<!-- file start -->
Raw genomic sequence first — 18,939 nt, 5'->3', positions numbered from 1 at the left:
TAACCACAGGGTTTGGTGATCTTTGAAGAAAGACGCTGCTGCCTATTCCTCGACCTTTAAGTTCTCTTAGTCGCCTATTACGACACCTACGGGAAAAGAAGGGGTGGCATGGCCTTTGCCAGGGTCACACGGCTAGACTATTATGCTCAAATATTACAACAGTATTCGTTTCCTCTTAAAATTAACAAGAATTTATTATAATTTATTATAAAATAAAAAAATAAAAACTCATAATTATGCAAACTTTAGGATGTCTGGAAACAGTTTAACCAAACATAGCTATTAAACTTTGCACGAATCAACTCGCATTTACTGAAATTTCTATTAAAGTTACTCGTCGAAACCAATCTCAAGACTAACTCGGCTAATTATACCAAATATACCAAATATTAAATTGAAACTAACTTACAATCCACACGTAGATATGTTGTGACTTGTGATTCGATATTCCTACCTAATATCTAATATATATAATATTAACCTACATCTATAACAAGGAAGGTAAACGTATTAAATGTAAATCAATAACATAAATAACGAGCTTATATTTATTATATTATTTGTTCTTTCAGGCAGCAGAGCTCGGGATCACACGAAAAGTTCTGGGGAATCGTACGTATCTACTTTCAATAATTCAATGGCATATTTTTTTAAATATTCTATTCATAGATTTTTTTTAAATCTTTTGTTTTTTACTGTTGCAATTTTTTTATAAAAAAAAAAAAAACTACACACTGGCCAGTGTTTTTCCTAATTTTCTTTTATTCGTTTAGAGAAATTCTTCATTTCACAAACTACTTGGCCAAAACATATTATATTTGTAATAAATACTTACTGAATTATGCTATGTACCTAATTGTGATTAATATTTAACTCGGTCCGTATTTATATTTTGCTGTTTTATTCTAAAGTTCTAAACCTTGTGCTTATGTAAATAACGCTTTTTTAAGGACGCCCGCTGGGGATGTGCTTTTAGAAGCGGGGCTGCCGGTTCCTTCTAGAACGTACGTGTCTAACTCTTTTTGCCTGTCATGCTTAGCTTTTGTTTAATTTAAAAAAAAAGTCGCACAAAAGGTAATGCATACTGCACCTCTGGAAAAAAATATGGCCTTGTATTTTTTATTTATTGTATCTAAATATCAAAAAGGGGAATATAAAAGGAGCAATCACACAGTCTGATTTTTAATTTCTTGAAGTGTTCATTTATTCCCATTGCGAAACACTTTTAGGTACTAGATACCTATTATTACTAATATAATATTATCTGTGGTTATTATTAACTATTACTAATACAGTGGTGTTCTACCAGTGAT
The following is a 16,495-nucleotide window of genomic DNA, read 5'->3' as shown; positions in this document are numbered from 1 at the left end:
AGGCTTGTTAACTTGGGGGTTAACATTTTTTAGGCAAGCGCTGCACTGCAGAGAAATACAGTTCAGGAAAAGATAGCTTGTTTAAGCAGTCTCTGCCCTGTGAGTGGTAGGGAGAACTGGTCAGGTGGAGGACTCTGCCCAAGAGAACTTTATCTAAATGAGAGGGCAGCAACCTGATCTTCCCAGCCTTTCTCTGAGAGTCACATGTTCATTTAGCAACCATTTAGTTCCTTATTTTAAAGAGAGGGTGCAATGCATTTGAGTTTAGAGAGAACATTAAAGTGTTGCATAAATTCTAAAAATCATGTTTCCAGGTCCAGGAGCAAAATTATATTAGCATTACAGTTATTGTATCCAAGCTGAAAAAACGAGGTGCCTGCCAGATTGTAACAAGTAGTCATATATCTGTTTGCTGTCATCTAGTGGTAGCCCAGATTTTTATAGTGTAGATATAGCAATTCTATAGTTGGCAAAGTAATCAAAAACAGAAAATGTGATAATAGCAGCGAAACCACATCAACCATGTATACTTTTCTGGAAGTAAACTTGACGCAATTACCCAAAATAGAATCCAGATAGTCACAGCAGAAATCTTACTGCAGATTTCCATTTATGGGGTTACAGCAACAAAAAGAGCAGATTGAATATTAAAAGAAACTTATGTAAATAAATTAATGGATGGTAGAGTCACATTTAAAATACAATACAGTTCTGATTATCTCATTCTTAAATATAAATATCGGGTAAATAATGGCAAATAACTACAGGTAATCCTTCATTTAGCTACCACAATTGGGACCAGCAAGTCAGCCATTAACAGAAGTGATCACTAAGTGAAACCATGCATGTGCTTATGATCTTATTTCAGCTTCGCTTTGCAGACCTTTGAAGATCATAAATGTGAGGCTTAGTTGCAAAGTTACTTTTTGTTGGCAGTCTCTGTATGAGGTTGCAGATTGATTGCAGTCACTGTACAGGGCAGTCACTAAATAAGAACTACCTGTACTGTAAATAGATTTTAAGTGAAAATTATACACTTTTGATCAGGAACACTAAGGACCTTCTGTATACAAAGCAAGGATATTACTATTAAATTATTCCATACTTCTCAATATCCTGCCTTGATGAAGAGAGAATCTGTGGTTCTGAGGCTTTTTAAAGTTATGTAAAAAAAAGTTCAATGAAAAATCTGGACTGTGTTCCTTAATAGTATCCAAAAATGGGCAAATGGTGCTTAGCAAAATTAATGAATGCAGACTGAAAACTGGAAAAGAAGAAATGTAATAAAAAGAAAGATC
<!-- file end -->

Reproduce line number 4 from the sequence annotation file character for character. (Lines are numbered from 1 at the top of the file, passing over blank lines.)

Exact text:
AGGCTTGTTAACTTGGGGGTTAACATTTTTTAGGCAAGCGCTGCACTGCAGAGAAATACAGTTCAGGAAAAGATAGCTTGTTTAAGCAGTCTCTGCCCTGTGAGTGGTAGGGAGAACTGGTCAGGTGGAGGACTCTGCCCAAGAGAACTTTATCTAAATGAGAGGGCAGCAACCTGATCTTCCCAGCCTTTCTCTGAGAGTCACATGTTCATTTAGCAACCATTTAGTTCCTTATTTTAAAGAGAGGGTGCAATGCATTTGAGTTTAGAGAGAACATTAAAGTGTTGCATAAATTCTAAAAATCATGTTTCCAGGTCCAGGAGCAAAATTATATTAGCATTACAGTTATTGTATCCAAGCTGAAAAAACGAGGTGCCTGCCAGATTGTAACAAGTAGTCATATATCTGTTTGCTGTCATCTAGTGGTAGCCCAGATTTTTATAGTGTAGATATAGCAATTCTATAGTTGGCAAAGTAATCAAAAACAGAAAATGTGATAATAGCAGCGAAACCACATCAACCATGTATACTTTTCTGGAAGTAAACTTGACGCAATTACCCAAAATAGAATCCAGATAGTCACAGCAGAAATCTTACTGCAGATTTCCATTTATGGGGTTACAGCAACAAAAAGAGCAGATTGAATATTAAAAGAAACTTATGTAAATAAATTAATGGATGGTAGAGTCACATTTAAAATACAATACAGTTCTGATTATCTCATTCTTAAATATAAATATCGGGTAAATAATGGCAAATAACTACAGGTAATCCTTCATTTAGCTACCACAATTGGGACCAGCAAGTCAGCCATTAACAGAAGTGATCACTAAGTGAAACCATGCATGTGCTTATGATCTTATTTCAGCTTCGCTTTGCAGACCTTTGAAGATCATAAATGTGAGGCTTAGTTGCAAAGTTACTTTTTGTTGGCAGTCTCTGTATGAGGTTGCAGATTGATTGCAGTCACTGTACAGGGCAGTCACTAAATAAGAACTACCTGTACTGTAAATAGATTTTAAGTGAAAATTATACACTTTTGATCAGGAACACTAAGGACCTTCTGTATACAAAGCAAGGATATTACTATTAAATTATTCCATACTTCTCAATATCCTGCCTTGATGAAGAGAGAATCTGTGGTTCTGAGGCTTTTTAAAGTTATGTAAAAAAAAGTTCAATGAAAAATCTGGACTGTGTTCCTTAATAGTATCCAAAAATGGGCAAATGGTGCTTAGCAAAATTAATGAATGCAGACTGAAAACTGGAAAAGAAGAAATGTAATAAAAAGAAAGATC